Hey, fellas, think about all the information stored in your noggin.
The stats for your favorite team. Your banking password. The words to the song that was playing the first time you danced with your wife.
Sure, that stuff may not be top secret. And it won’t cure cancer or make you a million bucks. But it sure is important to YOU.
Which means it’s worth fighting to keep it all where it belongs… in your memory, and at your fingertips.
And I have some great news. Out of all the fights you’ve taken on in your life, this one could turn out to be the easiest. And it’ll definitely be one of the most delicious.
Because according to a new study published in the journal Neurology, one of the best ways you can protect against memory loss is by loading up on berries and oranges.
How’s that for a tasty way to keep your brain sharp?
Eat MORE produce for LESS memory loss
Researchers from Harvard tracked nearly 28,000 men for the study. They recorded their eating habits and asked them questions about themselves and their memory.
And this wasn’t some short, fly-by-night study either. It lasted for YEARS. In fact, the average age of the guys involved was 51 at the beginning and in the mid-70s by the end.
Which means there was a LOT of data to work with. And after all that time, one thing really stood out. Beyond just having an overall healthy diet, some particular types of foods appeared to help protect the men’s cognitive function.
According to their findings, the men who ate the most fruits and vegetables were 34 percent less likely to report feeling like they were starting to have some memory loss.
Slash cognitive decline with this citrus fruit
And some specific produce led the pack…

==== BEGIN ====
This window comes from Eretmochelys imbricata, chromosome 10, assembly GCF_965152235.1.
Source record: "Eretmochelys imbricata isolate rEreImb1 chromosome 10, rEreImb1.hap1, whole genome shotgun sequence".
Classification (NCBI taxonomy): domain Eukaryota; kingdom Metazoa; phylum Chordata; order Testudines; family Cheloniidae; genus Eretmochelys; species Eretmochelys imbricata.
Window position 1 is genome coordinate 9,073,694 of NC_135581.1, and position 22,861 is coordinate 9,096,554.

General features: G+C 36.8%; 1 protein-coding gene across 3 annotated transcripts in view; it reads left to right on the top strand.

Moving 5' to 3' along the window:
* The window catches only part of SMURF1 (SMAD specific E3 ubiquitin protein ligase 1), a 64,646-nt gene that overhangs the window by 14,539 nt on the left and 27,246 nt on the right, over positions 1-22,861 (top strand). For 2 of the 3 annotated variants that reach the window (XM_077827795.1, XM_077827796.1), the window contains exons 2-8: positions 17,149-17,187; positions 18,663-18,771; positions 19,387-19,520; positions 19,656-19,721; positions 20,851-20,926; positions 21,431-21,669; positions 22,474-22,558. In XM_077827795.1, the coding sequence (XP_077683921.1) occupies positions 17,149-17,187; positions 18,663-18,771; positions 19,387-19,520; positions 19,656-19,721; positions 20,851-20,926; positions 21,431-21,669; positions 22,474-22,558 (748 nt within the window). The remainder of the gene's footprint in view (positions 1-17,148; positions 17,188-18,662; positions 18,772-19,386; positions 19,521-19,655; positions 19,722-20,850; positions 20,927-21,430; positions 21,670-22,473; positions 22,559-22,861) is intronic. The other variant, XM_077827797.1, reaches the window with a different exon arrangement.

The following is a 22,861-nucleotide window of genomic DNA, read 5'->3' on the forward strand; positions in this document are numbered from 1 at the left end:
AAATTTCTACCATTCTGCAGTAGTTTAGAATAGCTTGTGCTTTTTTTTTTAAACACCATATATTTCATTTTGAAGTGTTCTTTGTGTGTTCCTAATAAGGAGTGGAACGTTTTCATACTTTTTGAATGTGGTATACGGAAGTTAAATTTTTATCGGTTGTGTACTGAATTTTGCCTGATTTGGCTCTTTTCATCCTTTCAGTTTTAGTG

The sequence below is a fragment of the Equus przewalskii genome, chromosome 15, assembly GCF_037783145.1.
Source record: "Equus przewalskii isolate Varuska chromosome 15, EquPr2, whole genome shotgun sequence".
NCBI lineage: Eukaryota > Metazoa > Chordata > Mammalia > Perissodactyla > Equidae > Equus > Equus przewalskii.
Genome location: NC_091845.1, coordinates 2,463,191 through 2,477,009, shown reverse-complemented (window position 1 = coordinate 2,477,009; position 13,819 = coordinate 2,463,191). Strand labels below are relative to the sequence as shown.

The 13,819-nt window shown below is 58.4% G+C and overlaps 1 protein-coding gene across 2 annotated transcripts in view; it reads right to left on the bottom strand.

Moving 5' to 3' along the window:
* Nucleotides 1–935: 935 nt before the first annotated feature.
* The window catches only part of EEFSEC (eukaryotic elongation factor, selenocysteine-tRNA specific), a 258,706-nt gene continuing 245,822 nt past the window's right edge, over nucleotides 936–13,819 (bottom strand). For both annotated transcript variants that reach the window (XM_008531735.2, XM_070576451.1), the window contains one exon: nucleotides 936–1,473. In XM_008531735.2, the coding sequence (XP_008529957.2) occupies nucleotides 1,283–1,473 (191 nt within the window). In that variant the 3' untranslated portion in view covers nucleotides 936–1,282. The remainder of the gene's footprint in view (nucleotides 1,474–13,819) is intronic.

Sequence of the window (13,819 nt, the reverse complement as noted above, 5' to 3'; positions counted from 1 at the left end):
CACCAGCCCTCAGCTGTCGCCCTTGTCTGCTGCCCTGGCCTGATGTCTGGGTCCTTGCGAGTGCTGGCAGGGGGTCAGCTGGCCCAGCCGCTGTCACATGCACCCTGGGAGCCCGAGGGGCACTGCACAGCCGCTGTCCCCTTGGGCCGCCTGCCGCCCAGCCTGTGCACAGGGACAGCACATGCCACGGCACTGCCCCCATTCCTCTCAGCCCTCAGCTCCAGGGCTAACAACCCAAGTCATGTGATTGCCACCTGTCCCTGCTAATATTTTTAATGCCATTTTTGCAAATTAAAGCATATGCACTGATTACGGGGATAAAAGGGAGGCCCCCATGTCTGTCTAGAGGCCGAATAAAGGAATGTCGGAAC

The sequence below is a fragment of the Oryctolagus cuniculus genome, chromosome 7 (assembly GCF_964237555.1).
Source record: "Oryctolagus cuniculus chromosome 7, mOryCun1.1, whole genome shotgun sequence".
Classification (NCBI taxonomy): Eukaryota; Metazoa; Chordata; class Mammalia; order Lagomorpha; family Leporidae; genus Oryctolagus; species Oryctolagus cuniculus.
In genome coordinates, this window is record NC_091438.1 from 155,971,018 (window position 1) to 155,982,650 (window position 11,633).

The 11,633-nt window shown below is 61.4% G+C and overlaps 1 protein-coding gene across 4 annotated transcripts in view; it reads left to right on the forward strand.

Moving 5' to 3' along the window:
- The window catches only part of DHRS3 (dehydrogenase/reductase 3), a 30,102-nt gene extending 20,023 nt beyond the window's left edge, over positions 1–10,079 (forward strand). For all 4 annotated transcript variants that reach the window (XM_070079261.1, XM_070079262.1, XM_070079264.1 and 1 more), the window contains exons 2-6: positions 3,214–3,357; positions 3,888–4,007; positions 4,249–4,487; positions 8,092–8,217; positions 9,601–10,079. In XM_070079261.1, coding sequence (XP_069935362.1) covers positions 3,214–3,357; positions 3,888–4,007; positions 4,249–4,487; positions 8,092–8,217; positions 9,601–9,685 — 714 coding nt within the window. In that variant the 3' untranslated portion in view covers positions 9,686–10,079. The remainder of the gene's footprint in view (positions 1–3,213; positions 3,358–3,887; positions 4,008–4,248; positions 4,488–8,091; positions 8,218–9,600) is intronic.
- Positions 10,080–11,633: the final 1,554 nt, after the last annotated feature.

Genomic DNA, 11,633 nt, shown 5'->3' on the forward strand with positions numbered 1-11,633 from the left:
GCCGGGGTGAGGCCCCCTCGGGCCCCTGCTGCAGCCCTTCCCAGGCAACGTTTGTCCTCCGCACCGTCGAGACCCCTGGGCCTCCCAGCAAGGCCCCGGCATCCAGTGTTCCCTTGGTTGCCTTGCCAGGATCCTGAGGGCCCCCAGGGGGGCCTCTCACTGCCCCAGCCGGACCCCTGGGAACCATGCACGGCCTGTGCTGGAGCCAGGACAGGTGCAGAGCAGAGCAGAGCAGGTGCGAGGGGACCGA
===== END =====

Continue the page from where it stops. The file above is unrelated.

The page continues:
- leafy greens
- yellow vegetables
- red vegetables
But the surprises didn’t end there. Oranges flew to the top of the list of foods that protect against memory loss. Or in this case, more specifically orange juice.
The guys who drank the juice every day had a whopping 47 percent less risk of cognitive decline than those who only had OJ once a month or less.
Even better, this study wasn’t based on some obscure measurement only a scientist can understand. It was based on what’s actually important to the average guy. And that’s how THEY felt their memories were holding up.
It’s called subjective cognitive function, or SCF. And experts say it’s a great way to measure how someone’s memory is working in the REAL world.
You measure SCF by asking questions like…
- “Do you have more trouble than usual remembering a short list of items, such as a shopping list?”
- “Is following a group conversation or the plot of a TV program more difficult these days?”
You know the kind of stuff that actually matters in your day to day life.
Mild cognitive impairment linked to Alzheimer’s
But it turns out SCF doesn’t just provide a picture of how your memory is doing from day to day. It can also serve as an early warning system for major memory loss. Because when you start to feel like your memory may not be what it used to be you’re often right.
Experts say these types of questions can expose a hidden case of mild cognitive impairment (MCI). Which is important because 80 percent of folks with MCI go on to develop full-blown Alzheimer’s disease within seven years.
But taking control NOW could help assure you’re part of the 20 percent who dodge dementia.
So go ahead and follow the lead of the guys whose steel-trap memories were still going strong sometimes even decades later. Fill your own diet with plenty of leafy greens, red and yellow veggies such as peppers and squash, and berries. And you too may be able to avoid battling memory loss.
And while you probably already know I don’t recommend drinking too much juice, whole oranges are fantastic for you.
She is an advocate of self-education and is passionate about the power of group knowledge sharing, like the kind found right here on HealthierTalk.com. Alice loves to share her views on holistic and natural healing as well as her, sometimes contentious, thoughts on the profit-driven inner workings of traditional medicine.
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